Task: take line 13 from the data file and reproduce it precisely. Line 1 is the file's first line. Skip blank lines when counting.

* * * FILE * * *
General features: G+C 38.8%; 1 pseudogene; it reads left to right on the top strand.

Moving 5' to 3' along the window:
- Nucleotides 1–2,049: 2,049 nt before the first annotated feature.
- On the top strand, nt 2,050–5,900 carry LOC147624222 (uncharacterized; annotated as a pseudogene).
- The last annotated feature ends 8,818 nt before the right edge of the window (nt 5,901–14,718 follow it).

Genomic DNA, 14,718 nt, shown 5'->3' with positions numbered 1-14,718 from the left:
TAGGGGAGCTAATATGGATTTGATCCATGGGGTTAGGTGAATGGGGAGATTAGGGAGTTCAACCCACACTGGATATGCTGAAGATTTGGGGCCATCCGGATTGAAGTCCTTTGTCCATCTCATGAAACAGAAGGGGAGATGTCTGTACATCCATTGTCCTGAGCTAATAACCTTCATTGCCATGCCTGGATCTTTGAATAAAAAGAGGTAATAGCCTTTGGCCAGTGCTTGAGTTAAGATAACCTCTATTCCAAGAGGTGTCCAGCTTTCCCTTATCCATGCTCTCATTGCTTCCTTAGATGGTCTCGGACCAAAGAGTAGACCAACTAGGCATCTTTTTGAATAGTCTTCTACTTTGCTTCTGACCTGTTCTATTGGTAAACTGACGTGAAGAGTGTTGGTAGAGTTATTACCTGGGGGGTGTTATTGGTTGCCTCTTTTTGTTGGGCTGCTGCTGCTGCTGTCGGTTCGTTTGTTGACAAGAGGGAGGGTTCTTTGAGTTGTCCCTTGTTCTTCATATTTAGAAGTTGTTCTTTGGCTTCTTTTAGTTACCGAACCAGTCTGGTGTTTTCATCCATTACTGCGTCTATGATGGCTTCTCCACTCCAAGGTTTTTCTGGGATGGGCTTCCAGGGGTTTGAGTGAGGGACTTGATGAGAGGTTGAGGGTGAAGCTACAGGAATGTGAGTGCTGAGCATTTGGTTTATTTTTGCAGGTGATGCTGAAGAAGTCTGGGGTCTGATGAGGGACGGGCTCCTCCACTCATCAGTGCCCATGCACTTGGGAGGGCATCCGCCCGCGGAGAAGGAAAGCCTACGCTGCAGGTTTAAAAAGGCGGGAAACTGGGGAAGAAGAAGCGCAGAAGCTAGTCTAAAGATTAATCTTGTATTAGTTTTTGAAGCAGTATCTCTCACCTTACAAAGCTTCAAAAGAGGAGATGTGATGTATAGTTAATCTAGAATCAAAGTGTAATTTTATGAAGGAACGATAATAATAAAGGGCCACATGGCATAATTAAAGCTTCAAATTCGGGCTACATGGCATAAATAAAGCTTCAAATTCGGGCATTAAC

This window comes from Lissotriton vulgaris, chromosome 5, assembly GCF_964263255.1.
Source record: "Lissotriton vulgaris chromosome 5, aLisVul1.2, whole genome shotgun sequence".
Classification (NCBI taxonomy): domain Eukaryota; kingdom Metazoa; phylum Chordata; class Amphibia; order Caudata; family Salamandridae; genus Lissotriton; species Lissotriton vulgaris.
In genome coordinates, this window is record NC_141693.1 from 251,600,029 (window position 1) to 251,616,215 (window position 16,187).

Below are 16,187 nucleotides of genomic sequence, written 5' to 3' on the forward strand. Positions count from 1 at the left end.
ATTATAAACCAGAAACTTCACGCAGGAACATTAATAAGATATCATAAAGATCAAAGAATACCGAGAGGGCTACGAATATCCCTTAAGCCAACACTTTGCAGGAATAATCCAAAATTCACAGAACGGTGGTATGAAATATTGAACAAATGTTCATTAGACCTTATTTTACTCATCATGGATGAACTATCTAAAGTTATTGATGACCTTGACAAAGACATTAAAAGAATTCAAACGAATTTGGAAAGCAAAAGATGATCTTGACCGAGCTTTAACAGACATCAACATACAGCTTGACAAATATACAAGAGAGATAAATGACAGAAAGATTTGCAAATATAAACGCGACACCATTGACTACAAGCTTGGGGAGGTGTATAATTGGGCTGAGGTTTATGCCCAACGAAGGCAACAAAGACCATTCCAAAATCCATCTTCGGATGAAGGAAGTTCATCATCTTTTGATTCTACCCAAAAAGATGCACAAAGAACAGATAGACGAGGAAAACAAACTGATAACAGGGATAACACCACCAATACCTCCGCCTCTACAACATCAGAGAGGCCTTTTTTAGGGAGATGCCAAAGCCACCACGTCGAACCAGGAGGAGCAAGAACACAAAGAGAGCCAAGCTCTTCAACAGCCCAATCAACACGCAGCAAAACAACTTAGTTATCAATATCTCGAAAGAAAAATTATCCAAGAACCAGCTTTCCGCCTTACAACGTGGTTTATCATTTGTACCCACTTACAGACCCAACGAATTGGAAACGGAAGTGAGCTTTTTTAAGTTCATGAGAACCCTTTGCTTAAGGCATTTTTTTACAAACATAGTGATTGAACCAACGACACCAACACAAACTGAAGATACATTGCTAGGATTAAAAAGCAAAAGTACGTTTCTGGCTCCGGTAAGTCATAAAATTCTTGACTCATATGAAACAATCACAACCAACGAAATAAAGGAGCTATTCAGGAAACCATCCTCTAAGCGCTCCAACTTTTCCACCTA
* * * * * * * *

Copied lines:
ATTATAAACCAGAAACTTCACGCAGGAACATTAATAAGATATCATAAAGATCAAAGAATACCGAGAGGGCTACGAATATCCCTTAAGCCAACACTTTGCAGGAATAATCCAAAATTCACAGAACGGTGGTATGAAATATTGAACAAATGTTCATTAGACCTTATTTTACTCATCATGGATGAACTATCTAAAGTTATTGATGACCTTGACAAAGACATTAAAAGAATTCAAACGAATTTGGAAAGCAAAAGATGATCTTGACCGAGCTTTAACAGACATCAACATACAGCTTGACAAATATACAAGAGAGATAAATGACAGAAAGATTTGCAAATATAAACGCGACACCATTGACTACAAGCTTGGGGAGGTGTATAATTGGGCTGAGGTTTATGCCCAACGAAGGCAACAAAGACCATTCCAAAATCCATCTTCGGATGAAGGAAGTTCATCATCTTTTGATTCTACCCAAAAAGATGCACAAAGAACAGATAGACGAGGAAAACAAACTGATAACAGGGATAACACCACCAATACCTCCGCCTCTACAACATCAGAGAGGCCTTTTTTAGGGAGATGCCAAAGCCACCACGTCGAACCAGGAGGAGCAAGAACACAAAGAGAGCCAAGCTCTTCAACAGCCCAATCAACACGCAGCAAAACAACTTAGTTATCAATATCTCGAAAGAAAAATTATCCAAGAACCAGCTTTCCGCCTTACAACGTGGTTTATCATTTGTACCCACTTACAGACCCAACGAATTGGAAACGGAAGTGAGCTTTTTTAAGTTCATGAGAACCCTTTGCTTAAGGCATTTTTTTACAAACATAGTGATTGAACCAACGACACCAACACAAACTGAAGATACATTGCTAGGATTAAAAAGCAAAAGTACGTTTCTGGCTCCGGTAAGTCATAAAATTCTTGACTCATATGAAACAATCACAACCAACGAAATAAAGGAGCTATTCAGGAAACCATCCTCTAAGCGCTCCAACTTTTCCACCTA